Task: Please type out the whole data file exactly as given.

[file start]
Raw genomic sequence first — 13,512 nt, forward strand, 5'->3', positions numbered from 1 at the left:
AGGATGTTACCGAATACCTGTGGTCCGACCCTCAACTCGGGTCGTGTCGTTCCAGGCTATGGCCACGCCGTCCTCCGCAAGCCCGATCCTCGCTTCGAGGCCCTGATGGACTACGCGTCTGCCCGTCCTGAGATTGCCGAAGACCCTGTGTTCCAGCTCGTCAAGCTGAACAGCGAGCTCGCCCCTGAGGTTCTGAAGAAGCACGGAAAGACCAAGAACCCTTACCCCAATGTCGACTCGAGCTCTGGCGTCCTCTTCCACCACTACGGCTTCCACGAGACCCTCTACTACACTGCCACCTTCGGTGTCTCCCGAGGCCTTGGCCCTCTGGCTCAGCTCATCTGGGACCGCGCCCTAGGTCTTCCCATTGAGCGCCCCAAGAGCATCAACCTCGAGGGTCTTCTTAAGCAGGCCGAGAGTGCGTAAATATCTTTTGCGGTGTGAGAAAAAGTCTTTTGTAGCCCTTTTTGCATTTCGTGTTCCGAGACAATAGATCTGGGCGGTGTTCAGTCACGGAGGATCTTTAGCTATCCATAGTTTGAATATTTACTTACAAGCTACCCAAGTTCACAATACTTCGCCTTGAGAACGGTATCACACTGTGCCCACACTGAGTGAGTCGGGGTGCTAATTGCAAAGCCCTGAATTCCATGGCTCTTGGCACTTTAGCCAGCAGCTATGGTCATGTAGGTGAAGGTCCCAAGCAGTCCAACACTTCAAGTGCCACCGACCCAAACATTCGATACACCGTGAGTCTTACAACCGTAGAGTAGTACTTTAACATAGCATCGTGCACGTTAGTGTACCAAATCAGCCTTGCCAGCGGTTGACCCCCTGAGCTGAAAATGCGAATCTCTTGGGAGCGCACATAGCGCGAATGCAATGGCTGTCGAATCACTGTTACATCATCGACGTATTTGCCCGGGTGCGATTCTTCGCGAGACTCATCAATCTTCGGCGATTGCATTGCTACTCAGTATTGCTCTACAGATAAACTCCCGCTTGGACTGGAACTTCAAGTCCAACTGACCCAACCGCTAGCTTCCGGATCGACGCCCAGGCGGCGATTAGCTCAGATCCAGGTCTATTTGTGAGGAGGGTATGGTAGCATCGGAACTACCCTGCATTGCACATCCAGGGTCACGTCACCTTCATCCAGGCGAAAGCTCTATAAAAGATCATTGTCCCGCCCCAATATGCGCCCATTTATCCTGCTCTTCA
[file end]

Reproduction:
Raw genomic sequence first — 13,512 nt, forward strand, 5'->3', positions numbered from 1 at the left:
AGGATGTTACCGAATACCTGTGGTCCGACCCTCAACTCGGGTCGTGTCGTTCCAGGCTATGGCCACGCCGTCCTCCGCAAGCCCGATCCTCGCTTCGAGGCCCTGATGGACTACGCGTCTGCCCGTCCTGAGATTGCCGAAGACCCTGTGTTCCAGCTCGTCAAGCTGAACAGCGAGCTCGCCCCTGAGGTTCTGAAGAAGCACGGAAAGACCAAGAACCCTTACCCCAATGTCGACTCGAGCTCTGGCGTCCTCTTCCACCACTACGGCTTCCACGAGACCCTCTACTACACTGCCACCTTCGGTGTCTCCCGAGGCCTTGGCCCTCTGGCTCAGCTCATCTGGGACCGCGCCCTAGGTCTTCCCATTGAGCGCCCCAAGAGCATCAACCTCGAGGGTCTTCTTAAGCAGGCCGAGAGTGCGTAAATATCTTTTGCGGTGTGAGAAAAAGTCTTTTGTAGCCCTTTTTGCATTTCGTGTTCCGAGACAATAGATCTGGGCGGTGTTCAGTCACGGAGGATCTTTAGCTATCCATAGTTTGAATATTTACTTACAAGCTACCCAAGTTCACAATACTTCGCCTTGAGAACGGTATCACACTGTGCCCACACTGAGTGAGTCGGGGTGCTAATTGCAAAGCCCTGAATTCCATGGCTCTTGGCACTTTAGCCAGCAGCTATGGTCATGTAGGTGAAGGTCCCAAGCAGTCCAACACTTCAAGTGCCACCGACCCAAACATTCGATACACCGTGAGTCTTACAACCGTAGAGTAGTACTTTAACATAGCATCGTGCACGTTAGTGTACCAAATCAGCCTTGCCAGCGGTTGACCCCCTGAGCTGAAAATGCGAATCTCTTGGGAGCGCACATAGCGCGAATGCAATGGCTGTCGAATCACTGTTACATCATCGACGTATTTGCCCGGGTGCGATTCTTCGCGAGACTCATCAATCTTCGGCGATTGCATTGCTACTCAGTATTGCTCTACAGATAAACTCCCGCTTGGACTGGAACTTCAAGTCCAACTGACCCAACCGCTAGCTTCCGGATCGACGCCCAGGCGGCGATTAGCTCAGATCCAGGTCTATTTGTGAGGAGGGTATGGTAGCATCGGAACTACCCTGCATTGCACATCCAGGGTCACGTCACCTTCATCCAGGCGAAAGCTCTATAAAAGATCATTGTCCCGCCCCAATATGCGCCCATTTATCCTGCTCTTCA